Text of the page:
Jeff King wrote:
> Why don't the branch names have significance? If I deleted branch "foo"
> yesterday evening, wouldn't I want to be able to say "show me foo from
> 2pm yesterday" or even "show me all logs for foo, so that I can pick the
> useful bit from the list"?

Oh, I misunderstood then.  I didn't realize that your usecase was actually

    git log foo@{yesterday}

where foo is a deleted branch.  Just to give some perspective, so we
don't limit our problem space:

I only ever batch-delete "cold" branches: if I haven't touched a
branch in ~2 months, I consider the work abandoned (due to disinterest
or otherwise) and remove it.  Most of my branches are short-lived, and
I don't remember branch names, much less of the names of the cold
branches I deleted.  My usecase for a graveyeard is "I lost something,
and I need to find it": I don't want to have to remember the original
branch name "foo"; if you can tell everything I deleted yesterday, I
can spot foo and the commit I was looking for.  The HEAD reflog is
almost good enough for me.

To be clear: I'm not against including branch name information; I just
don't want to _have_ to remember them to find what I'm looking for.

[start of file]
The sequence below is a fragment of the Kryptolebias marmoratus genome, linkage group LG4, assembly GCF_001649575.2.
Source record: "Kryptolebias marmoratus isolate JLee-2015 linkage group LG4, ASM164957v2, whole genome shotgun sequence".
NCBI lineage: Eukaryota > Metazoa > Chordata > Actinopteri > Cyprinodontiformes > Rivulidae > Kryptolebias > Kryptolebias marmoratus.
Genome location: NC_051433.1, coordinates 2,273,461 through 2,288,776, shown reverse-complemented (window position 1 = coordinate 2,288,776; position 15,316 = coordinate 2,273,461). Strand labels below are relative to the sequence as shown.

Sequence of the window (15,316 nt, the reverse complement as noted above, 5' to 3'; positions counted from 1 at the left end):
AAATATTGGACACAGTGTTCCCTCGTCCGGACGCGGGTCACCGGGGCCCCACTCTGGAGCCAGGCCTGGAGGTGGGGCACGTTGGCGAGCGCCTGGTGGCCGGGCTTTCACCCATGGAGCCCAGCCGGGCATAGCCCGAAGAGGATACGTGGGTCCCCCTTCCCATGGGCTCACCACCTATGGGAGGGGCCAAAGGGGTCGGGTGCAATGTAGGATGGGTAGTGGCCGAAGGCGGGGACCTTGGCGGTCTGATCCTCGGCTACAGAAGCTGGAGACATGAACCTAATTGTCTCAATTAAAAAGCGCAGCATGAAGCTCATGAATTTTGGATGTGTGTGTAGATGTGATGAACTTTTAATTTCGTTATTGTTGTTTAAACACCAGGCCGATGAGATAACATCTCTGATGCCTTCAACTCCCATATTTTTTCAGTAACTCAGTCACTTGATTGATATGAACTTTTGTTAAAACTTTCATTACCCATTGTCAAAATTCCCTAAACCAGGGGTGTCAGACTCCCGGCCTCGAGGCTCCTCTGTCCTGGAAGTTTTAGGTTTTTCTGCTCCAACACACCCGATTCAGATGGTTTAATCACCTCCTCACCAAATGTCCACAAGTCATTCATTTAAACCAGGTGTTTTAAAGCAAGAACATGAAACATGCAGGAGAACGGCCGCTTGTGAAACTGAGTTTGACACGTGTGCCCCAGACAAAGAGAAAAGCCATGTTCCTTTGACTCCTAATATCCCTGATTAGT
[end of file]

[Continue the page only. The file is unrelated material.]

> Defining
> a new GRAVEYARD format would need an additional field for the ref name
> of each entry, but lets us drop the other naming complexities.

Certainly.  Putting it in the description will only lead to more
problems (like bugs in the @{<N>} parser).

> The HEAD reflog is not sufficient for two reasons:
>   1. Not all ref updates were part of the HEAD reflog (e.g.,
>      refs/remotes, tags).

Would be nice to solve, but it's not a big itch in my opinion.

>   2. It is not easy to see deduce which ref each entry comes from, which
>      makes "deleted_branch@{yesterday}" difficult. You can sometimes
>      deduce the branch by reading the surrounding entries (e.g., for
>      "checkout" entries), but I do not know offhand whether it can be
>      done reliably in all cases (I suspect not, given that unreachable
>      reflog entries may be pruned sooner than reachable ones, leaving
>      "holes" in the reflog's story).

Yeah, this makes sense.

> I do not necessarily disagree with your criticisms of the tooling around
> reflogs, but they are just not my interest right now, and I do not think
> working on one concept needs to hold up the other.

Oh, I didn't mean to hold up anything.  I brought it up because I
thought it would be of interest to heavy reflog users.
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